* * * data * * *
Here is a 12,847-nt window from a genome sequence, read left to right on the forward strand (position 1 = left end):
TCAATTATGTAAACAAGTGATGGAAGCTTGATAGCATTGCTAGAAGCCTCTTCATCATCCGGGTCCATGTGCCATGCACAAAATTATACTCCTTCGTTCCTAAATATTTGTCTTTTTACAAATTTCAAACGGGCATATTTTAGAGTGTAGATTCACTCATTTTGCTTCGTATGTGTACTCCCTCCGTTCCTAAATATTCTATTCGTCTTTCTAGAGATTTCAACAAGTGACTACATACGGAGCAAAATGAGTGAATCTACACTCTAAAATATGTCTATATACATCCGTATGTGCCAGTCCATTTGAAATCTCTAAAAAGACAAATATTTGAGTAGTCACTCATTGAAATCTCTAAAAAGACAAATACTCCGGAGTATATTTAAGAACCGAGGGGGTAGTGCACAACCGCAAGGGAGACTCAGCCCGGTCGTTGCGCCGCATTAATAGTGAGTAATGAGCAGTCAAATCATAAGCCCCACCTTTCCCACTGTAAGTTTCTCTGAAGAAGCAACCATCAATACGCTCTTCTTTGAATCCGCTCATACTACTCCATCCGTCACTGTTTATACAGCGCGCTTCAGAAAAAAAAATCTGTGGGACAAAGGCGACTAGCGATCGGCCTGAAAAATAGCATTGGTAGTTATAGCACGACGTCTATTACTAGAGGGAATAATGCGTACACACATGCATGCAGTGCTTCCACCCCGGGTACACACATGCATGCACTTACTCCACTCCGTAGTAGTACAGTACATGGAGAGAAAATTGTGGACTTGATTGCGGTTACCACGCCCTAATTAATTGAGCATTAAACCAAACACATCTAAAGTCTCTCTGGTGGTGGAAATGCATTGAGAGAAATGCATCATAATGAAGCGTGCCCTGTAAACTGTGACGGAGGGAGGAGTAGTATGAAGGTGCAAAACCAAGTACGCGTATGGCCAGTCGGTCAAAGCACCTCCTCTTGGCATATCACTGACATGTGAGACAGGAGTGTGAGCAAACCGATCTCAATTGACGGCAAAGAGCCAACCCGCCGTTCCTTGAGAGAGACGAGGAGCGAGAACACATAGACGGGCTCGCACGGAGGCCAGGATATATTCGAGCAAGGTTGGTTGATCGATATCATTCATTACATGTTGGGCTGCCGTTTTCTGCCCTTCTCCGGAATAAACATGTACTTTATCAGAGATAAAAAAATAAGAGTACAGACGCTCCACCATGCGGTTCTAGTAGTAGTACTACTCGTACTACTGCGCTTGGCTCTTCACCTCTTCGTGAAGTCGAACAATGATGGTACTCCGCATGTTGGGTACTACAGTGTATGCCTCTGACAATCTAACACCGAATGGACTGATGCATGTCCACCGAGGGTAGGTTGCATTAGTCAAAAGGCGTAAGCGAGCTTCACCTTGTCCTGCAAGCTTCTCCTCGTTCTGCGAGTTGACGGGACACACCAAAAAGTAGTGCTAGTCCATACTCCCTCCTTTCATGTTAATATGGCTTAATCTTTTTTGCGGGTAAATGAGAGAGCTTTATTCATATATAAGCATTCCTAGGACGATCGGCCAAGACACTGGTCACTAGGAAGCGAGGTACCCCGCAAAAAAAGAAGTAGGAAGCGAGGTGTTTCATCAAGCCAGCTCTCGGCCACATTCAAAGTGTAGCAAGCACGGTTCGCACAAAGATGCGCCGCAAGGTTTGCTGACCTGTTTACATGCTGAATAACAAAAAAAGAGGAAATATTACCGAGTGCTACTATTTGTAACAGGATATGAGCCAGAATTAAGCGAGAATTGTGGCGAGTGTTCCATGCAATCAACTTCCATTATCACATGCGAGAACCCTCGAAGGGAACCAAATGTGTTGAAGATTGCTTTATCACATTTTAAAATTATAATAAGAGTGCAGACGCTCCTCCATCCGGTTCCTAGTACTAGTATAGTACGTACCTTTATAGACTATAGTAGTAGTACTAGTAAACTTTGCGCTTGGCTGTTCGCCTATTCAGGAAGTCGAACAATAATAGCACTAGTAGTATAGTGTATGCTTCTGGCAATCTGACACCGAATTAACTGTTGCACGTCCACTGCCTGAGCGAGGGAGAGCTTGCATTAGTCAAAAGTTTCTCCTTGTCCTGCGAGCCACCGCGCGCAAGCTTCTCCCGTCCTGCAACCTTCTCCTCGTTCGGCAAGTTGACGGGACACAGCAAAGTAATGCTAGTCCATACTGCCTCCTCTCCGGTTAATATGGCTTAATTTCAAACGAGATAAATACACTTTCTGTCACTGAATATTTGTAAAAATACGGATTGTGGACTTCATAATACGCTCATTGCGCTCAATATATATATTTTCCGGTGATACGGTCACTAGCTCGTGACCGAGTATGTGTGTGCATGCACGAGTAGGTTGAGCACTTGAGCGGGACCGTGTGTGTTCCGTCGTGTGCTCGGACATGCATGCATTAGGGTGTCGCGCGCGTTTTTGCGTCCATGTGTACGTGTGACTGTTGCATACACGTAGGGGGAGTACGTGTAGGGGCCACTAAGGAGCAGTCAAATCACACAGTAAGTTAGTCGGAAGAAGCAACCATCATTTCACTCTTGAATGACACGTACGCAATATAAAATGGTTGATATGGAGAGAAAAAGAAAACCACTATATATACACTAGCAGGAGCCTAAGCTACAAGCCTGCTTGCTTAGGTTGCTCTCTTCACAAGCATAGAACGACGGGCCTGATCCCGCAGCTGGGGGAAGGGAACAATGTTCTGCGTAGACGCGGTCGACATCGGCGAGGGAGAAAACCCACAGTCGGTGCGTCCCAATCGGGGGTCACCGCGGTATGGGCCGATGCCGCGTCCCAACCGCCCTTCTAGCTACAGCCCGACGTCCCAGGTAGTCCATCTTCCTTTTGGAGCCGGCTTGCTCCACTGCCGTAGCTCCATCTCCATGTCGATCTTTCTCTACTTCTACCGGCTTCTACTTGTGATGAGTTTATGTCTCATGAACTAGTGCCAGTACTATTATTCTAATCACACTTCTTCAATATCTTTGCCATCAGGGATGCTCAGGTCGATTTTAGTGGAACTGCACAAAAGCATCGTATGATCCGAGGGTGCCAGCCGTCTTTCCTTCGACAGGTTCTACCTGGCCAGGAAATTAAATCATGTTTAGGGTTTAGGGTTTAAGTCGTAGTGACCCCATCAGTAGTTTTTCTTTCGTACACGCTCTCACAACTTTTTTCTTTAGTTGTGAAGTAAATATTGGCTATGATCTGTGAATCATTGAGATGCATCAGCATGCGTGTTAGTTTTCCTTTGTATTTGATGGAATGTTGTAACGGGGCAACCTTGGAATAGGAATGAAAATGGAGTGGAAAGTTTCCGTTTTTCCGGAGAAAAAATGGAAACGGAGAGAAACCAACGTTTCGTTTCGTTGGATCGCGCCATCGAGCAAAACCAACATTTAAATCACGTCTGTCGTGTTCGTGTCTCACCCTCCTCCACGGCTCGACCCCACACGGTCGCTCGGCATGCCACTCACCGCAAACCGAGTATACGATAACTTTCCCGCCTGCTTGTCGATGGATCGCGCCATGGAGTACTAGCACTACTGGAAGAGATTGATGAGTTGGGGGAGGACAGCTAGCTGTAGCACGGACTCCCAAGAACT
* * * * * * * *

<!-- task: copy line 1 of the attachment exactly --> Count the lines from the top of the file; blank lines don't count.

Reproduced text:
Here is a 12,847-nt window from a genome sequence, read left to right on the forward strand (position 1 = left end):